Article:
Of the two court cases, one US police officer working for Dyncorp in Bosnia, Kathryn Bolkovac, won her suit for wrongful dismissal. The other involving a mechanic, Ben Johnston, was settled out of court. Mr Johnston's suit against Dyncorp charged that he "witnessed co-workers and supervisors literally buying and selling women for their own personal enjoyment, and employees would brag about the various ages and talents of the individual slaves they had purchased".
There are other formidable problems surfacing in what is uncharted territory — issues of loyalty, accountability, ideology, and national interest. By definition, a private military company is in Iraq or Bosnia not to pursue US, UN, or EU policy, but to make money.
The growing clout of the military services corporations raises questions about an insidious, longer-term impact on governments' planning, strategy and decision-taking.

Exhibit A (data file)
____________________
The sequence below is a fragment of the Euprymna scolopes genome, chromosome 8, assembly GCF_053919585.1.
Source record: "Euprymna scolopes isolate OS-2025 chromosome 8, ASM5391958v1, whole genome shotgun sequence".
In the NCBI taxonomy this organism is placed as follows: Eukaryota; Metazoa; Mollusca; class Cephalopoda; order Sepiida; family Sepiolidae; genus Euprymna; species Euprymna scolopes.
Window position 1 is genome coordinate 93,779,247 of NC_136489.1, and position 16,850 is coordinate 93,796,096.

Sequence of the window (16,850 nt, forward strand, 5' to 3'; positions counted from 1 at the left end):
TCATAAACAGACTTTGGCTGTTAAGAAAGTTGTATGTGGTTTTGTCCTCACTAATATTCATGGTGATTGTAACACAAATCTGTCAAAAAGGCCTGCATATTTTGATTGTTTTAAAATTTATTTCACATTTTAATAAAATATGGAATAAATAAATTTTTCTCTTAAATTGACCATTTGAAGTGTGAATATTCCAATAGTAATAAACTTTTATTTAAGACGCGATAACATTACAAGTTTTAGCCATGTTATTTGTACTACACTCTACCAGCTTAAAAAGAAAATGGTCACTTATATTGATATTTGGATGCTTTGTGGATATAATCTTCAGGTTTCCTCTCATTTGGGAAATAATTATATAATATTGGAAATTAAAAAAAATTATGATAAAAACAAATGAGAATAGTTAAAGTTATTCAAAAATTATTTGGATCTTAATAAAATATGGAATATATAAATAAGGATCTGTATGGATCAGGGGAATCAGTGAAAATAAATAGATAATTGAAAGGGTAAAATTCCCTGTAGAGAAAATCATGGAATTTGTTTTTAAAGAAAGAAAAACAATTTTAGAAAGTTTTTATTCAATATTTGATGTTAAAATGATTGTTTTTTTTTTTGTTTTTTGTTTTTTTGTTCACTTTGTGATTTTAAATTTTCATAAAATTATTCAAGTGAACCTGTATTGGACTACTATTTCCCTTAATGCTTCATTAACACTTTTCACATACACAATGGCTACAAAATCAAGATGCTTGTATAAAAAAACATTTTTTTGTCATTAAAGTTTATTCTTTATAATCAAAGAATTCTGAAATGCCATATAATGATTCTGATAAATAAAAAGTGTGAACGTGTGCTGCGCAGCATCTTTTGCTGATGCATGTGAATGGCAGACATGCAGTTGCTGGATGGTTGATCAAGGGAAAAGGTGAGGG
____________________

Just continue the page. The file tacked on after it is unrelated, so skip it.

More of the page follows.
Mr Singer argues that for the first time in the history of the modern nation state, governments are surrendering one of the essential and defining attributes of statehood, the state's monopoly on the legitimate use of force.
But for those on the receiving end, there seems scant alternative.
"I had some problems with some of the American generals," said Enes Becirbasic, a Bosnian military official who managed the Bosnian side of the MPRI projects to build and arm a Bosnian army. "It's a conflict of interest. I represent our national interest, but they're businessmen. I would have preferred direct cooperation with state organisations like Nato or the Organisation for Security and Cooperation in Europe. But we had no choice. We had to use MPRI."www.guardian.co.uk/international/story/0,3604,1103566,00.htmlE-mail this article